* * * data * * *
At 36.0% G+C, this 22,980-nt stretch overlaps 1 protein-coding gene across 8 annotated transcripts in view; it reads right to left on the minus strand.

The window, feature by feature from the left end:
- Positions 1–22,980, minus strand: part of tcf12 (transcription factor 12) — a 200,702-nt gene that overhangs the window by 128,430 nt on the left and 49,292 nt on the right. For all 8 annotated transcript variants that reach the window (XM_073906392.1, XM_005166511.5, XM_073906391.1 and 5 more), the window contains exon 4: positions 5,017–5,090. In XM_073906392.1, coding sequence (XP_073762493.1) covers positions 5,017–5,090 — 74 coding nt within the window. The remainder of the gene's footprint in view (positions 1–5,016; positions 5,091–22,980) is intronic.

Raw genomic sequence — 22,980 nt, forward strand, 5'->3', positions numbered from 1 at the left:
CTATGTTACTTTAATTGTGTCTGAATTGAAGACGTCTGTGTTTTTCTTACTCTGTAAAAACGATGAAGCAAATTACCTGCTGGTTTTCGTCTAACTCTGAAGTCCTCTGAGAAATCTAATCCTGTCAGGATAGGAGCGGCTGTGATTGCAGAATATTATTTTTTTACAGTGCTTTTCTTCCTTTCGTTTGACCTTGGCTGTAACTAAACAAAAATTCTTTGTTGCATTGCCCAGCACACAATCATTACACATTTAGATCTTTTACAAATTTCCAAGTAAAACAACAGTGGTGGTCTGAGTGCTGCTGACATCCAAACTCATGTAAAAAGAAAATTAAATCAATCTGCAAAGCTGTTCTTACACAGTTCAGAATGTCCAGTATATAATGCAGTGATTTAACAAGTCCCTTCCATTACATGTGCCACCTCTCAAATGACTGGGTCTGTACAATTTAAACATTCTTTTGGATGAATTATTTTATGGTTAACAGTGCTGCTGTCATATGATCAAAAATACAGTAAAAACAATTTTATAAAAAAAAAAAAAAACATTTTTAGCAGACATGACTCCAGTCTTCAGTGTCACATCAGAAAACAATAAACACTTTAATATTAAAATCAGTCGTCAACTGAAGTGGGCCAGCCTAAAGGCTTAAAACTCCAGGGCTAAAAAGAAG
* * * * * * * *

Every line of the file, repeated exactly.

At 36.0% G+C, this 22,980-nt stretch overlaps 1 protein-coding gene across 8 annotated transcripts in view; it reads right to left on the minus strand.

The window, feature by feature from the left end:
- Positions 1–22,980, minus strand: part of tcf12 (transcription factor 12) — a 200,702-nt gene that overhangs the window by 128,430 nt on the left and 49,292 nt on the right. For all 8 annotated transcript variants that reach the window (XM_073906392.1, XM_005166511.5, XM_073906391.1 and 5 more), the window contains exon 4: positions 5,017–5,090. In XM_073906392.1, coding sequence (XP_073762493.1) covers positions 5,017–5,090 — 74 coding nt within the window. The remainder of the gene's footprint in view (positions 1–5,016; positions 5,091–22,980) is intronic.

Raw genomic sequence — 22,980 nt, forward strand, 5'->3', positions numbered from 1 at the left:
CTATGTTACTTTAATTGTGTCTGAATTGAAGACGTCTGTGTTTTTCTTACTCTGTAAAAACGATGAAGCAAATTACCTGCTGGTTTTCGTCTAACTCTGAAGTCCTCTGAGAAATCTAATCCTGTCAGGATAGGAGCGGCTGTGATTGCAGAATATTATTTTTTTACAGTGCTTTTCTTCCTTTCGTTTGACCTTGGCTGTAACTAAACAAAAATTCTTTGTTGCATTGCCCAGCACACAATCATTACACATTTAGATCTTTTACAAATTTCCAAGTAAAACAACAGTGGTGGTCTGAGTGCTGCTGACATCCAAACTCATGTAAAAAGAAAATTAAATCAATCTGCAAAGCTGTTCTTACACAGTTCAGAATGTCCAGTATATAATGCAGTGATTTAACAAGTCCCTTCCATTACATGTGCCACCTCTCAAATGACTGGGTCTGTACAATTTAAACATTCTTTTGGATGAATTATTTTATGGTTAACAGTGCTGCTGTCATATGATCAAAAATACAGTAAAAACAATTTTATAAAAAAAAAAAAAAACATTTTTAGCAGACATGACTCCAGTCTTCAGTGTCACATCAGAAAACAATAAACACTTTAATATTAAAATCAGTCGTCAACTGAAGTGGGCCAGCCTAAAGGCTTAAAACTCCAGGGCTAAAAAGAAG